Has Citgo become a political tool for Hugo Chávez?
By David J. Lynch | USA TODAY
Posted 1/11/2006 11:16 PM | Updated 1/12/2006 4:19 AM | HOUSTON — From the glass-walled building and manicured lawn to the security guard who greets visitors in a cheerful Texas drawl, everything at Citgo Petroleum seems perfectly ordinary.
But in fact there's nothing ordinary about Citgo. One of the USA's largest refiners, Citgo is a subsidiary of Venezuela's state-owned oil company, Petroleos de Venezuela S.A. (PDVSA). As such, it ultimately belongs to Venezuelan President Hugo Chávez, an avowedly anti-American leader who counts Fidel Castro among his closest friends and mocks President Bush as a "genocidal murderer."
The question of Chávez's influence over Citgo was highlighted by the company's recent provision of 25 million gallons of subsidized home-heating oil to poor people in the northeast USA. More than 100,000 households in four states should eventually benefit from the low-cost heating aid.
But some worry that Venezuela's ownership of more than 6% of U.S. refinery capacity gives Chávez, a former paratrooper given to wearing red berets and military fatigues, the power to cripple as well as comfort.
As Hurricanes Katrina and Rita demonstrated, any disruption to the nation's refining industry instantly increases gas prices. What if Chávez, who periodically threatens to curtail oil shipments to the USA, closed Citgo's refineries?
"He'd only have to do that for 90 days, and he'd destroy our economy," worries Matthew Simmons, a prominent energy investment banker. "He actually has our livelihood in his hands."
Others note that imported oil from elsewhere eventually could compensate for any interruption in Citgo supplies. And, because Chávez depends on the company's specialized refineries to process Venezuela's sulfur-rich crude oil, a shutdown would cost him and his country dearly.
"His capacity to make life difficult for George Bush would be at the cost of burying himself," says Claudio Loser, a former International Monetary Fund official.
Late last year, as winter's first chill sent consumers reaching for their thermostats, a dozen U.S. senators asked 10 major oil companies to donate a portion of their record profits to help the poor. Only Citgo responded, dispatching tankers to housing projects in New York and Massachusetts in what Felix Rodriguez, the company president and chief executive, called a purely "humanitarian" gesture.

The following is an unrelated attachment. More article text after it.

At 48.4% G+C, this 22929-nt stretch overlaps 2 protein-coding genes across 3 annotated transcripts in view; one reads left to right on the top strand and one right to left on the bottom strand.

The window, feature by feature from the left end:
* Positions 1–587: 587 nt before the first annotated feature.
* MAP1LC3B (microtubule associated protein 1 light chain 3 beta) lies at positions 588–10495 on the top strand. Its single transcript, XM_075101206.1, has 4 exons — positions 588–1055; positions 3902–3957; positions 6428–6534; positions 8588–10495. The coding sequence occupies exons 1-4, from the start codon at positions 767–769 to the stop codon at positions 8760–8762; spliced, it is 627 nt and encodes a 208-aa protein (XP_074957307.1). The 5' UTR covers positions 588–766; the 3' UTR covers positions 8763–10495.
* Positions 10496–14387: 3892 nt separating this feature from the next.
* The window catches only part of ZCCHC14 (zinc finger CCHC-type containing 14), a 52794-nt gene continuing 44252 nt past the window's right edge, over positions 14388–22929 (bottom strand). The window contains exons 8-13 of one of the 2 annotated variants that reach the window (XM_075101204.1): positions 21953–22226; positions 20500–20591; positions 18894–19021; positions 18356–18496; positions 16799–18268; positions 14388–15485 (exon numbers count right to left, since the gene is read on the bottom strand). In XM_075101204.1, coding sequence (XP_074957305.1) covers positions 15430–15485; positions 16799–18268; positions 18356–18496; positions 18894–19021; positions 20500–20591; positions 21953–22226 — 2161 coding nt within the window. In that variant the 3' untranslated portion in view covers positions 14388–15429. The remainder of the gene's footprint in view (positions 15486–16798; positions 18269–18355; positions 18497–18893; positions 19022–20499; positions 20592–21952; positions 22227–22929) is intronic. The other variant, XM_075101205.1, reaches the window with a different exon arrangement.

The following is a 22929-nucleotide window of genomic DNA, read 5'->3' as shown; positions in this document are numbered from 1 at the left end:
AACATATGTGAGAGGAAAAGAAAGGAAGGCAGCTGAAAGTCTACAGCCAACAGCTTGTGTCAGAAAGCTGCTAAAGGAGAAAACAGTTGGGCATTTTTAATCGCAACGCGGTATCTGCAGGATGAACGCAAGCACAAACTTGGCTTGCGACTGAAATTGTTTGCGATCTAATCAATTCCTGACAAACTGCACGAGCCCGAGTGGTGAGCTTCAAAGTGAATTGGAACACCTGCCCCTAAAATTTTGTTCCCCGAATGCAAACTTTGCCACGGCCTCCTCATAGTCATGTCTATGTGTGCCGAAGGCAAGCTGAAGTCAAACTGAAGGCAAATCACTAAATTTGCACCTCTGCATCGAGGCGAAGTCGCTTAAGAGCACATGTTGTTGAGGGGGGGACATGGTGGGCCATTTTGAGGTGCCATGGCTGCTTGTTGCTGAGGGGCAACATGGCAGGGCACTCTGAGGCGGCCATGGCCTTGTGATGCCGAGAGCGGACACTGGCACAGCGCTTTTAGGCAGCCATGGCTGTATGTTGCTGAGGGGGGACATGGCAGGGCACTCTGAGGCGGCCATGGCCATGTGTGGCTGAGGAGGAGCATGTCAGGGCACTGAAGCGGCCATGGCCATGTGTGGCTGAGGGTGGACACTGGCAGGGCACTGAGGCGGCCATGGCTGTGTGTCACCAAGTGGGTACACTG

Today, the program expands to homeless shelters and Native American tribes in Maine. Friday, Rhode Island gets its initial delivery.
Many analysts, however, saw the move as a stunt by Chávez aimed at embarrassing the Bush administration. And some say Citgo's generosity — likely to cost it more than $20 million — suggests the company may be turning into a political tool for Chávez.
"It has had a turn for the worse, perhaps the much worse. ... Now it's a different entity. It's not completely run like a business," says Antonio Szabo, a former PDVSA official and the president of Stone Bond Technologies, a Houston energy software firm.
Citgo executives say the company, founded in 1910 as Cities Service Co., is solidly profitable and can afford to offer the poor 40% discounts on heating oil. In an interview, Rodriguez said Chávez, 51, ordered the giveaway so poor Americans wouldn't have to choose between food and heat.
"The only difference between Citgo and other companies is that Citgo has only one shareholder," he said, referring to the Venezuelan president.
State Department spokesman Adam Ereli welcomed the heating aid, saying, "Citgo is an American company. They are helping Americans in need. That is a good thing."